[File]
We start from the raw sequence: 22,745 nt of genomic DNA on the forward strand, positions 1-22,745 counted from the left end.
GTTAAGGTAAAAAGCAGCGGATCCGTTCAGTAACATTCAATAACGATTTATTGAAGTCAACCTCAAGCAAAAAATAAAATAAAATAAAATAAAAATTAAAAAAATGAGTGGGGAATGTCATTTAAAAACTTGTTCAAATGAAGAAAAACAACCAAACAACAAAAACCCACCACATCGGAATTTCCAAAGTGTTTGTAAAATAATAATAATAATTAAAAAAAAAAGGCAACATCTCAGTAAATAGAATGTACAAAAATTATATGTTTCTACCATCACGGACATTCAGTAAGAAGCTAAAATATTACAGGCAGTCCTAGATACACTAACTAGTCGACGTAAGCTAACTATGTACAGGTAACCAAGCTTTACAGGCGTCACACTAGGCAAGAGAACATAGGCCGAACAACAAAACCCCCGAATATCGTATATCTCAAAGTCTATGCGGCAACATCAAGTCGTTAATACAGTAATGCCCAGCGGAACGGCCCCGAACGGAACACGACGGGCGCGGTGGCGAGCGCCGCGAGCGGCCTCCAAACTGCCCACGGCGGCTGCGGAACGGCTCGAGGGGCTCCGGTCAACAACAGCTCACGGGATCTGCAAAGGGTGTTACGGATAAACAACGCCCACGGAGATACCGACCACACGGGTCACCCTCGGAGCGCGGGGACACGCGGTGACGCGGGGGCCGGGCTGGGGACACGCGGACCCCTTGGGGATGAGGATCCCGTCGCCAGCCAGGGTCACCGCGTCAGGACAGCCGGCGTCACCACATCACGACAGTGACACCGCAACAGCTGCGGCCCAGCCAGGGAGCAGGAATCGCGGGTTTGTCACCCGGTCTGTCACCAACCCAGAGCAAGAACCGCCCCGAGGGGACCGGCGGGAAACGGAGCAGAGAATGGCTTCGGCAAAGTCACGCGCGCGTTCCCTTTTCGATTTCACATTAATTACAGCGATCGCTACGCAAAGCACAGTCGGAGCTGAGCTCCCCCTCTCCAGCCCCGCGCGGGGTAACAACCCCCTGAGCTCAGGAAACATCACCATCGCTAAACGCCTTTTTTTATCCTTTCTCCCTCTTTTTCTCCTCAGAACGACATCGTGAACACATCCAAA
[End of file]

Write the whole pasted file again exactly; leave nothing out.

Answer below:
We start from the raw sequence: 22,745 nt of genomic DNA on the forward strand, positions 1-22,745 counted from the left end.
GTTAAGGTAAAAAGCAGCGGATCCGTTCAGTAACATTCAATAACGATTTATTGAAGTCAACCTCAAGCAAAAAATAAAATAAAATAAAATAAAAATTAAAAAAATGAGTGGGGAATGTCATTTAAAAACTTGTTCAAATGAAGAAAAACAACCAAACAACAAAAACCCACCACATCGGAATTTCCAAAGTGTTTGTAAAATAATAATAATAATTAAAAAAAAAAGGCAACATCTCAGTAAATAGAATGTACAAAAATTATATGTTTCTACCATCACGGACATTCAGTAAGAAGCTAAAATATTACAGGCAGTCCTAGATACACTAACTAGTCGACGTAAGCTAACTATGTACAGGTAACCAAGCTTTACAGGCGTCACACTAGGCAAGAGAACATAGGCCGAACAACAAAACCCCCGAATATCGTATATCTCAAAGTCTATGCGGCAACATCAAGTCGTTAATACAGTAATGCCCAGCGGAACGGCCCCGAACGGAACACGACGGGCGCGGTGGCGAGCGCCGCGAGCGGCCTCCAAACTGCCCACGGCGGCTGCGGAACGGCTCGAGGGGCTCCGGTCAACAACAGCTCACGGGATCTGCAAAGGGTGTTACGGATAAACAACGCCCACGGAGATACCGACCACACGGGTCACCCTCGGAGCGCGGGGACACGCGGTGACGCGGGGGCCGGGCTGGGGACACGCGGACCCCTTGGGGATGAGGATCCCGTCGCCAGCCAGGGTCACCGCGTCAGGACAGCCGGCGTCACCACATCACGACAGTGACACCGCAACAGCTGCGGCCCAGCCAGGGAGCAGGAATCGCGGGTTTGTCACCCGGTCTGTCACCAACCCAGAGCAAGAACCGCCCCGAGGGGACCGGCGGGAAACGGAGCAGAGAATGGCTTCGGCAAAGTCACGCGCGCGTTCCCTTTTCGATTTCACATTAATTACAGCGATCGCTACGCAAAGCACAGTCGGAGCTGAGCTCCCCCTCTCCAGCCCCGCGCGGGGTAACAACCCCCTGAGCTCAGGAAACATCACCATCGCTAAACGCCTTTTTTTATCCTTTCTCCCTCTTTTTCTCCTCAGAACGACATCGTGAACACATCCAAA